It's doomed, doomed, doomed!

by Oliver Breidenbach

Ha, that got your attention...

Cool stuff from Apple again. The movie thing bugs me a bit, though. It is quite expensive, don't you think?

Since you can't just burn a DVD, you need this iTV thing to watch the movies on your TV. So, compare the costs of watching movies in addition to your TV set:

DVD:
DVD-Player: $50
DVD: $15
Convenience Level: High (just pop in your DVD)

iTunes:
Mac (or PC): $1300
High Speed Internet: (enter your cost here)
AirPort Express: $129
iTV: $300
Movie: $15
Convenience Level: Medium (Wait for download, know how to set up stuff, keep backups, buy more harddisks to store additional movies...)

Even if you assume that you already have the infrastructure in place, it still is a substancially larger investment and a whole lot more "work".

Compare that to the economics of songs from the iTunes Store. If you have a PC, the album is $9.99 plus about $1 for a CD-R. Downloading songs is relatively quick even with medium bandwidth and burning to CD is a breeze. Once on CD, you can take it anywhere and you have a built-in backup. The cost/value proposition seems to be all right, even if you compare it to buying a physical product at Virgin.

If you store your movies on an iPod, it is about $3 per movie of storage. But if you loose your iPod or if it dies, you have no backup. So you need additional means of backing up.

I am sure that I can manage the technicalities of using the iTunes Store to get movies but I know more people who will be out of their depths.

So this can only be a first step targeted at early adopters. Movie companies will need to offer more to make downloads a long term success with happy customers.

Another thing to note: CoverFlow was actually aquired from a small developer, so Apple did the right thing this time. And it shows why Core Animation is such a big deal.

29 Comments

Simon Hibbs
2006-09-13 01:58:40
I think you're missing the convenience aspect of iTV. I may be wrong about this, but I think you can do everything from the iTV remote.


Sit down at the couch, select movie from iTunes using the remote, open pack of popcorn, start watching.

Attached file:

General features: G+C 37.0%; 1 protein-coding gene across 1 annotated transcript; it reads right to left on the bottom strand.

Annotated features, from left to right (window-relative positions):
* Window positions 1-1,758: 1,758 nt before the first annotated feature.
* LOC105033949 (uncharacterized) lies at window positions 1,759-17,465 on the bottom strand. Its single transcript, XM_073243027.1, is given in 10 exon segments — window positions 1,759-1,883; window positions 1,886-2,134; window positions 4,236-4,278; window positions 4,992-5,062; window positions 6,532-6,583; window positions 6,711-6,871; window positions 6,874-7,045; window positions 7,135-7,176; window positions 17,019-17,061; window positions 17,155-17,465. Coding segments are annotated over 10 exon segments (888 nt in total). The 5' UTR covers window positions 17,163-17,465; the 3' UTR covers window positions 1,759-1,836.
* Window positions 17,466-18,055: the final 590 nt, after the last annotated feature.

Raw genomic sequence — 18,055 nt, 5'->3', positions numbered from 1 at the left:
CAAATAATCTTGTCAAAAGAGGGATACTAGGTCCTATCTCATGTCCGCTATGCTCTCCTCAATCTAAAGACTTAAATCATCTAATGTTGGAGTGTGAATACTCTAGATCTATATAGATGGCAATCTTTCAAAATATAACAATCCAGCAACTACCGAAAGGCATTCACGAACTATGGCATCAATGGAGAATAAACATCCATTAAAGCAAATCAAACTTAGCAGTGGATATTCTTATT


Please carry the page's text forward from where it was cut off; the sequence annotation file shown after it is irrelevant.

No need to go anywhere near your computer (as long as it's switched on). One-click purchasing. The film starts playing about a minute after you select it. It's basicaly XBox 360's Live Arcade for films.


Simon Hibbs

KenPen
2006-09-13 02:12:51
Oliver, you don't quite get it. To draw another analogy, Mac $1300, .Mac account $100, internet connection $15 vs. pencil $.10, paper $.01, envelope $.05, stamp $.39. By you own reasoning, email is never going to be a way to communicate when a cheaper and for the most part more convenient system exists. It's all about the way we want to consume entertainment. Every "iPod killer" that has failed has claimed that they were less expensive and more convenient (had more features.) Yet here we are with 70%+ market share (US). I think that Apple believes (and I agree) that iTV is the "tipping point" for the way we consume video in the way iPod revolutionized how we consume music. BTW, listening to music on an iPod is a terrible cost/value proposition compared with buying a CD, yet Apple and many others have built an economically healthy ecosystem around it.
Oliver Breidenbach
2006-09-13 03:00:00
Hey, cool, 2 comments already. I wanted to spark controversy and I got it.


Ken, more feature is not equal to more convenient. Come on, look at Microsoft Word.


Yes, iTV is convenient. But only if you don't care about keeping your movies. If you do, you need to provide about 3GB of storage and backup per movie in your movie collection. Add that to the $10-15 for the movie itself (minus DVD-Extras, want to bet that those will soon be on sale for an additional $5? and sub-dvd quality) and you pay a hefty premium for the "convenience" of not having to pop in a DVD.


Yes, it is a cool product and I want to have it. But it is not for the masses. Therefore, it will take some time for iTunes to become an equally relevant player in the movie space as it is in the music space. And I think the movie companies are still quite a bit off the target in regard to what consumers want.

Oliver Breidenbach
2006-09-13 03:02:07
BTW, listening to music on an iPod is a terrible cost/value proposition compared with buying a CD


My point is that it isn't. Music uses much less space to the effect that it does not place a heavy burden on your housekeeping skills. Plus you can burn it to CDs and put it on the shelf for easy storage and backup. And those CDs can be used without heavy equipment.

Christian Plessl
2006-09-13 04:43:59
While I agree with most of your post, it seems to me, that you have neglected one crucial point in your discussion. A main advantage of the iTunes store is that the songs or videos are immediately available after purchase. My main reason for using the iTMS is not that it is cheaper, but that I can get the music instantaneous. Otherwise I would have to go to a shop, or order the CD via a webshop. I consider this the prime advantage of an online music/video store.
Kyle Johnson
2006-09-13 04:45:11